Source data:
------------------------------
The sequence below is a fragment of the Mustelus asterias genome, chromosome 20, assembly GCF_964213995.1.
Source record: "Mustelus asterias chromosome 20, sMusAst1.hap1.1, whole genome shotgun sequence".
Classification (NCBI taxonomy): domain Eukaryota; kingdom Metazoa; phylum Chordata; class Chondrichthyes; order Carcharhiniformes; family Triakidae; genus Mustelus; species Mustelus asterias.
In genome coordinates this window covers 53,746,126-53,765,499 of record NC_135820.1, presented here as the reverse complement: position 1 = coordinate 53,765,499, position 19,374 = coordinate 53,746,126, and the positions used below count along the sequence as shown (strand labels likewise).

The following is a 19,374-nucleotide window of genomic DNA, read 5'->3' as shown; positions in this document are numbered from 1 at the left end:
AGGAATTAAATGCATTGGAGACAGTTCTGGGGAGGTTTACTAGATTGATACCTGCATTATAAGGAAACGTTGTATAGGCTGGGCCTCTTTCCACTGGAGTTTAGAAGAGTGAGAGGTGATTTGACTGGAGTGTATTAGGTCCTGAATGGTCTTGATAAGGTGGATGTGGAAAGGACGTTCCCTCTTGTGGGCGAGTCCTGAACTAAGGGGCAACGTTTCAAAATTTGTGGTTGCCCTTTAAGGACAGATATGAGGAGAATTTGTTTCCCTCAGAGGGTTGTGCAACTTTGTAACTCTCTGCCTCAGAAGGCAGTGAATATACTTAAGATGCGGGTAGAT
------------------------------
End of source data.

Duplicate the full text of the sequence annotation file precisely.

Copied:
The sequence below is a fragment of the Mustelus asterias genome, chromosome 20, assembly GCF_964213995.1.
Source record: "Mustelus asterias chromosome 20, sMusAst1.hap1.1, whole genome shotgun sequence".
Classification (NCBI taxonomy): domain Eukaryota; kingdom Metazoa; phylum Chordata; class Chondrichthyes; order Carcharhiniformes; family Triakidae; genus Mustelus; species Mustelus asterias.
In genome coordinates this window covers 53,746,126-53,765,499 of record NC_135820.1, presented here as the reverse complement: position 1 = coordinate 53,765,499, position 19,374 = coordinate 53,746,126, and the positions used below count along the sequence as shown (strand labels likewise).

The following is a 19,374-nucleotide window of genomic DNA, read 5'->3' as shown; positions in this document are numbered from 1 at the left end:
AGGAATTAAATGCATTGGAGACAGTTCTGGGGAGGTTTACTAGATTGATACCTGCATTATAAGGAAACGTTGTATAGGCTGGGCCTCTTTCCACTGGAGTTTAGAAGAGTGAGAGGTGATTTGACTGGAGTGTATTAGGTCCTGAATGGTCTTGATAAGGTGGATGTGGAAAGGACGTTCCCTCTTGTGGGCGAGTCCTGAACTAAGGGGCAACGTTTCAAAATTTGTGGTTGCCCTTTAAGGACAGATATGAGGAGAATTTGTTTCCCTCAGAGGGTTGTGCAACTTTGTAACTCTCTGCCTCAGAAGGCAGTGAATATACTTAAGATGCGGGTAGAT